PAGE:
Pausing to regroup, the next attempt would be an attack, so to speak, from the south. Could the trestle be out flanked? Could I come up from Creston? Like many plans, in theory, it sounded good. So, I drove south to Creston. Upon arrival I was faced with a dilemma, which dirt road to follow? On 155th Avenue in Creston, just east of the mainline, I found two separate dirt roads. Rather than "flip a coin" assistance was sought out from some locals. A gentleman sitting in his vehicle at a local church guided me in the right direction. He advised that the road with the gate and "No Trespassing" signs was the correct one. He also cautioned me that the property was owned by a gun club and they did not like trespassers.

Looking north towards Cedar Lake from 155th Street.

Throwing caution to the wind, the first gate was circumvented and up the road I went. As I walked, I became skeptical about whether this road could at one time been part of the right of way. It was just a dirt road. The sides littered with old car parts and junk. Soon another gate came into view. Gate Two was made from an old rusted automobile frame. Once I got around the second gate, I would estimate that about a quarter of a mile up the road, I became certain that I was on the right track, no pun intended. The path narrowed and it was easy to make out the familiar sloping, indicative of ballast, along the sides of the trail. Very similar to the right of way on the part south of 147th Avenue. The path is easy to traverse, however, it would not be advisable during hunting season. Spent shot gun shells litter the area. The gun club that leases the property must be pretty active. All along the trail there are signs warning that trespassers would be prosecuted. I ignored the warnings and proceeded on my quest.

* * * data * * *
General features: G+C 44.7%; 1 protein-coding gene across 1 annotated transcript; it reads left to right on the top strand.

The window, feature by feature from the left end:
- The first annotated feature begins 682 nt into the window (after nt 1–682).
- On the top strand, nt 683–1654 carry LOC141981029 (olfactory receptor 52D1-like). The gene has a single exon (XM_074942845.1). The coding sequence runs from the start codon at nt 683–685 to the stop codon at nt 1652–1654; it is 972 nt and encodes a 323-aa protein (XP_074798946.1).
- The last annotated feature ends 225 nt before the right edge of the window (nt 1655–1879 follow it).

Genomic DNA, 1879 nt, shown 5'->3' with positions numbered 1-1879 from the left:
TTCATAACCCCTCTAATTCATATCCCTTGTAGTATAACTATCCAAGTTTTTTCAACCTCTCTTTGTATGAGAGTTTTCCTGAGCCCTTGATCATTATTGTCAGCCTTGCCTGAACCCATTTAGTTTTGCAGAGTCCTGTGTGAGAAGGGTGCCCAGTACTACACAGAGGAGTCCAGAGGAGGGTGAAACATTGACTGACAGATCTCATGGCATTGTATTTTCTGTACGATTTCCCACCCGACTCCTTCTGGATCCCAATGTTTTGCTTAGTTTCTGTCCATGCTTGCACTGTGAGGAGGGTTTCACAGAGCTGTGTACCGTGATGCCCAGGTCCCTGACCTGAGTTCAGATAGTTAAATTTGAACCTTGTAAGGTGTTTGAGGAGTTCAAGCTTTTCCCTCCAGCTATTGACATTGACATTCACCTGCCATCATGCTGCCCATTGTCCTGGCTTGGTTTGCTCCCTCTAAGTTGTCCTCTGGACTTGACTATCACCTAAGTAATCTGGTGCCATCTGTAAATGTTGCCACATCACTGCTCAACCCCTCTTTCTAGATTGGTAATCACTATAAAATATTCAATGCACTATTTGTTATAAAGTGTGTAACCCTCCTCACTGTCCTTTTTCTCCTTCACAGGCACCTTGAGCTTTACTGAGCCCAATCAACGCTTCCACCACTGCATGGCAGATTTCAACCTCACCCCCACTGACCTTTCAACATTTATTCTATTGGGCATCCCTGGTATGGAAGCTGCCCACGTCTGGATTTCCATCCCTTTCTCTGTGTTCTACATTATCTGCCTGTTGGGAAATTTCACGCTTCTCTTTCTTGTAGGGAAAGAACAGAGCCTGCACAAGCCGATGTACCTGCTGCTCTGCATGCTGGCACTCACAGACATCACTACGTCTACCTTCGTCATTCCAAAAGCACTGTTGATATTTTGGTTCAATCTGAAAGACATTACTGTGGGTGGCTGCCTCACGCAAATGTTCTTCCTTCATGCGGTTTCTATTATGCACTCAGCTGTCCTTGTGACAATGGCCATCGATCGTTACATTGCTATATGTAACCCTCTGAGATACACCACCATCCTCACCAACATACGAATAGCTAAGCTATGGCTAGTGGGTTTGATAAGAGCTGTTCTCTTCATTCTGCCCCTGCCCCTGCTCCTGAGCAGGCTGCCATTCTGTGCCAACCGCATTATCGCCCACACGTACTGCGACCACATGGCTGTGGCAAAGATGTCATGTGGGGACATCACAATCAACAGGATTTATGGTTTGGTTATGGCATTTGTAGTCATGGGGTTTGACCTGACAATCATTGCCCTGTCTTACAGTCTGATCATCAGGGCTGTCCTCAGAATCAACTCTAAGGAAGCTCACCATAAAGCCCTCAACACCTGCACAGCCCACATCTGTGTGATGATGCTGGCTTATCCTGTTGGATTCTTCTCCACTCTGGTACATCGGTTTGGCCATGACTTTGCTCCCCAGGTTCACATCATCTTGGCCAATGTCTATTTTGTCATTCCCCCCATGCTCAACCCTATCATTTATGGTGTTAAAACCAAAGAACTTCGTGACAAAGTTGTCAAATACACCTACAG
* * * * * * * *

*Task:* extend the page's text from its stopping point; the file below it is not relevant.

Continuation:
Left: Looking north along old right of way. This point is where it easy to indentify the former roadbed. Right: At the fill clearing, looking back towards Creston.